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  • Countertop Dishwasher Damage

    The steam vent on the top of my dishwasher has allowed the escaping steam to deteriorate the particleboard underside of my laminate counter-top. I was recently made aware that there is an adhesive backed foil strip that should have been installed to prevent this from happening.

    The laminate has lost adhesion with the particleboard and has bulged downward about 1/4" and is now making contact with the dishwasher door - which is how I discovered the problem. The affected area is about 2" x 1 1\2".

    Now for the repair. I know that I have to completely scrape out the loose sawdust from the broken down particleboard before attempting a repair. My question is, what should I use to repair it? I will need something that will act as a filler to make up for the missing wood (about 3/16" of thickness has been lost). It will also need to be strong enough to keep the melamine adhered to it - it takes a good bit of upward pressure to push it back up.

    I am thinking of some kind of epoxy and a few c-clamps backed with a few pieces of wood on the top and bottom to try to keep the shape of the counter but I don't know if it will bond with the particleboard.

    Any suggestions? I will probably only get one chance at this.

  • #2
    Re: Countertop Dishwasher Damage

    Pics--we need pics to give a decent response.

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    • #3
      Re: Countertop Dishwasher Damage

      Once properly repaired, I would install a strip of sheetmetal, stainless under the front area of the countertop to deflect the water moisture from future deterioration.

      Rick.
      phoebe it is

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      • #4
        Re: Countertop Dishwasher Damage

        I wouldn't attempt repairs until the dishwasher is not used for a two week period. That particle board has absorbed a lot of moisture. Two weeks will allow it to dry out pretty well and your repairs will be more effective.

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        • #5
          Re: Countertop Dishwasher Damage







          I was hoping that the images would be bigger.
          Last edited by Hacksaw123; 08-03-2013, 10:33 AM.

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          • #6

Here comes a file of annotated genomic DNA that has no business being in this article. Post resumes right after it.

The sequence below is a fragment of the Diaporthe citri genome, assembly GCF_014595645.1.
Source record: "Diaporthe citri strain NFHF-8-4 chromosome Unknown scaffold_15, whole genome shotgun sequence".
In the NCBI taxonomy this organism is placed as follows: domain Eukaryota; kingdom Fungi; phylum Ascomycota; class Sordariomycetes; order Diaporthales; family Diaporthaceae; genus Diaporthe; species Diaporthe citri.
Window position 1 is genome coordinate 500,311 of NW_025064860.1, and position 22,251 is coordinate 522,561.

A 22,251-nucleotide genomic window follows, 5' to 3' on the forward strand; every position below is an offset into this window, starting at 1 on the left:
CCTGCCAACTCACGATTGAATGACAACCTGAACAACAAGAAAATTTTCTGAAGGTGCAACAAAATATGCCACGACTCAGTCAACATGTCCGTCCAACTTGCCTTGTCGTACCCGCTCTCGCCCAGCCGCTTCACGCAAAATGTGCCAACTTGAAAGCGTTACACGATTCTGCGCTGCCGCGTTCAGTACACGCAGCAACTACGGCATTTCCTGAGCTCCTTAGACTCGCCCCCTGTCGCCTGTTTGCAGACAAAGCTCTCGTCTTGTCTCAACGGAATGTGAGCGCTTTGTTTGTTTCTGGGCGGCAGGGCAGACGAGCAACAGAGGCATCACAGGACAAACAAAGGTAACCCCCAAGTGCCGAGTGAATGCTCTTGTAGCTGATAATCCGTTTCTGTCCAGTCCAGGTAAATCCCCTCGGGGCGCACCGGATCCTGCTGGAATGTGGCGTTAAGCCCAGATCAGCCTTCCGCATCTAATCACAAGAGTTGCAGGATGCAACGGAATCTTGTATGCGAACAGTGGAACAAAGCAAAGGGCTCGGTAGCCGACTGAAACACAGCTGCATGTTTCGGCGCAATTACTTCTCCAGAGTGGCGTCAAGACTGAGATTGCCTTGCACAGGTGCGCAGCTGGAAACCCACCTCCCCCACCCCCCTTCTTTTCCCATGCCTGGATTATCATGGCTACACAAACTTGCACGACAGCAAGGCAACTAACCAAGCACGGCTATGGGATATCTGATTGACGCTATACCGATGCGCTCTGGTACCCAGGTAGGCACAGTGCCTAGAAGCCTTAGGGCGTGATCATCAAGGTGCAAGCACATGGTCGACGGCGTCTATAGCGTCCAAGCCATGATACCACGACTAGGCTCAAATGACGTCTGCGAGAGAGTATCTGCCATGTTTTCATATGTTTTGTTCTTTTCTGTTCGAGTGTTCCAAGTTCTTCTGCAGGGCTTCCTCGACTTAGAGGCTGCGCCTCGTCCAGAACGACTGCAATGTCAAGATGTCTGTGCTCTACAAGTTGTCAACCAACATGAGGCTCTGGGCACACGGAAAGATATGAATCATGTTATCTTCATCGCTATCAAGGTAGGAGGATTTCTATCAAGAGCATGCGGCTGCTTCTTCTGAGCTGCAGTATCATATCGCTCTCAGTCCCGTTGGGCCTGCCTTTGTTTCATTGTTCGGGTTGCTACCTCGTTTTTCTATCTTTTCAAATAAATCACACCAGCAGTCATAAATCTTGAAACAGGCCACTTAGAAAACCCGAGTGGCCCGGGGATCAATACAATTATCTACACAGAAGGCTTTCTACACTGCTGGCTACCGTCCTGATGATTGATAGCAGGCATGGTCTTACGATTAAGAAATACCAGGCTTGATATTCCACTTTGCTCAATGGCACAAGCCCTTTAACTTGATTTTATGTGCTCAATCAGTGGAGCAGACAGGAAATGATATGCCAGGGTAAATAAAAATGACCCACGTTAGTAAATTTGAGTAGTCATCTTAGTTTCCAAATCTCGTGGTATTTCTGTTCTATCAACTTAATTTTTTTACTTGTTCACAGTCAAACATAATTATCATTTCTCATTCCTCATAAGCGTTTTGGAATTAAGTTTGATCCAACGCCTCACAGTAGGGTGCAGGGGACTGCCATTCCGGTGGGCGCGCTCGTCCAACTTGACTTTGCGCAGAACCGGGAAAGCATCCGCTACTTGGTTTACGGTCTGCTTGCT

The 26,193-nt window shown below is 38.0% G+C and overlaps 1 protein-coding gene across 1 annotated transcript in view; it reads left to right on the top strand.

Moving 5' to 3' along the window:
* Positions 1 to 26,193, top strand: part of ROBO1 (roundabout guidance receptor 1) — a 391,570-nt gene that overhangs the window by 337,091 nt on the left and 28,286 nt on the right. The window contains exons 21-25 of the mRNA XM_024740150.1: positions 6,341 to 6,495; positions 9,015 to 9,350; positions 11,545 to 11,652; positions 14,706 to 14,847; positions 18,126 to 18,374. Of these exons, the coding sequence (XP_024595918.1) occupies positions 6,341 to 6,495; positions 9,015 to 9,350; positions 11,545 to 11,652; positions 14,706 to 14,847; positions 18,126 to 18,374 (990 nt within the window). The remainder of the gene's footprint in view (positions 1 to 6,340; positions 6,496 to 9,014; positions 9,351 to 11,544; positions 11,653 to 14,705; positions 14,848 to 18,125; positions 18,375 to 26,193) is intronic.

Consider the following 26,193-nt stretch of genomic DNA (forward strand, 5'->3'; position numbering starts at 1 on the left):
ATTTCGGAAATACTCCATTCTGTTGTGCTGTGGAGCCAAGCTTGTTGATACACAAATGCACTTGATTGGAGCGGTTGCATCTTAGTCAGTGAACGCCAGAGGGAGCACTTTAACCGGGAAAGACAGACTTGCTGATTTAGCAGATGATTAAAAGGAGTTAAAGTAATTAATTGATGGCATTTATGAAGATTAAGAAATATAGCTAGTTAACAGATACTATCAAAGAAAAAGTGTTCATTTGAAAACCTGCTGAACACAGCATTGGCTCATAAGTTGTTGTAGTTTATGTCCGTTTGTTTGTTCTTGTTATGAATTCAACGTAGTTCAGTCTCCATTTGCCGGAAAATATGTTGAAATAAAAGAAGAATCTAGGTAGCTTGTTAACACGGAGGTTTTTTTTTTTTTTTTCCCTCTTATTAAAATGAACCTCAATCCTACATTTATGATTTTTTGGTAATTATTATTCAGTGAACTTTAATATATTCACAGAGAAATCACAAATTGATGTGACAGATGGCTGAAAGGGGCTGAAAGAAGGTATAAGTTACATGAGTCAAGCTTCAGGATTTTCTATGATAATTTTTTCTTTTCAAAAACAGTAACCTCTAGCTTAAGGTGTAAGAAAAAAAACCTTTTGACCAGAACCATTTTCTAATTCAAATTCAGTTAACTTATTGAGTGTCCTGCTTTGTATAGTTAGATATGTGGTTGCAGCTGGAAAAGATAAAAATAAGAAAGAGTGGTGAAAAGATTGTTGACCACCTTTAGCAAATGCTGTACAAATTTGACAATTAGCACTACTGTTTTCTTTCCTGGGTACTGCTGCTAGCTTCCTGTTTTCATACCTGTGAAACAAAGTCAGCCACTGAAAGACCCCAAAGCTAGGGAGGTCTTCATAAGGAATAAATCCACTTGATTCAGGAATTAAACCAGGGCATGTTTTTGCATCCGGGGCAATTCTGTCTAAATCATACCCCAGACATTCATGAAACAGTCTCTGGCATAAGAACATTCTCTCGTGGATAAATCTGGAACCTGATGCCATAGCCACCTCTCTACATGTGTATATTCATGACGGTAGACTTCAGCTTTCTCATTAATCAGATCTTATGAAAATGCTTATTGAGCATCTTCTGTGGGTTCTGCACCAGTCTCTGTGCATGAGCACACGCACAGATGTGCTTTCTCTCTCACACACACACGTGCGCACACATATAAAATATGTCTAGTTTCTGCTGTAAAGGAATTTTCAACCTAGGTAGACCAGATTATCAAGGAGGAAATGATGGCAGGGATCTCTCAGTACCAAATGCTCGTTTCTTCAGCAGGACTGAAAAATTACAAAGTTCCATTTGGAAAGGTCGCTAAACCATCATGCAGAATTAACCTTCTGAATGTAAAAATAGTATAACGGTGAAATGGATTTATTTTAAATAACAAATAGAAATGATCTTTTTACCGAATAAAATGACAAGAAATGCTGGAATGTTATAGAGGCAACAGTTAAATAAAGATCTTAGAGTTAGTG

Re: Countertop Dishwasher Damage

            I believe contact cement is generally used to bond the laminate with the particle board. Having used contact cement to bond wood veneer to a substrate one piece of advice if that's what you end up using is that you will get one shot at it - if it bonds with wrinkles etc it won't look good and you cannot take it apart without destroying it. Maybe it a good time to consider replacing your countertop. While more costly something like natural stone slab, tile or concrete countertop will be far more resilient in the long term against this kind of issue.

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            • #7
              Re: Countertop Dishwasher Damage

              It is difficult to determine the total extent of the damage, but the pics show that it is not going to be a simple jot. The laminate has warped and is sometimes very difficult to straighten. After you remove all of the deteriorated particle board you will have to fit a piece of wood into the vacated space. In this case I would use an epoxy to glue the new piece in--too tough of a job to get everything just right for contact cement. Blue-can is right--with contact you only get one shot. Even if everything seems OK, it may not turn out well, but you don't have anything to lose--it is broken now.

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              • #8
                Re: Countertop Dishwasher Damage

                I would allow the particle board to dry thoroughly, remove any loose and swollen material. Drill several horizontal 1and1/2 inch holes into the good particle board and either finish with bondo which you could sand to shape, or wood which could be anchored to the particle board and shaped. The laminate could be epoxied to either the bondo or new wood. Piece of cake!

                Remember to remove any loose material from the laminate itself! When material loosens and sags from a car's headliner, the pro's do not simply spray adhesive and reattach. They completely remove the material and use an abrasive to remove all loose foam. New foam is adhered to the existing and then the finish material is adhered. Nothing sticks to loose anything.
                Last edited by Frankiarmz; 08-06-2013, 10:38 PM.

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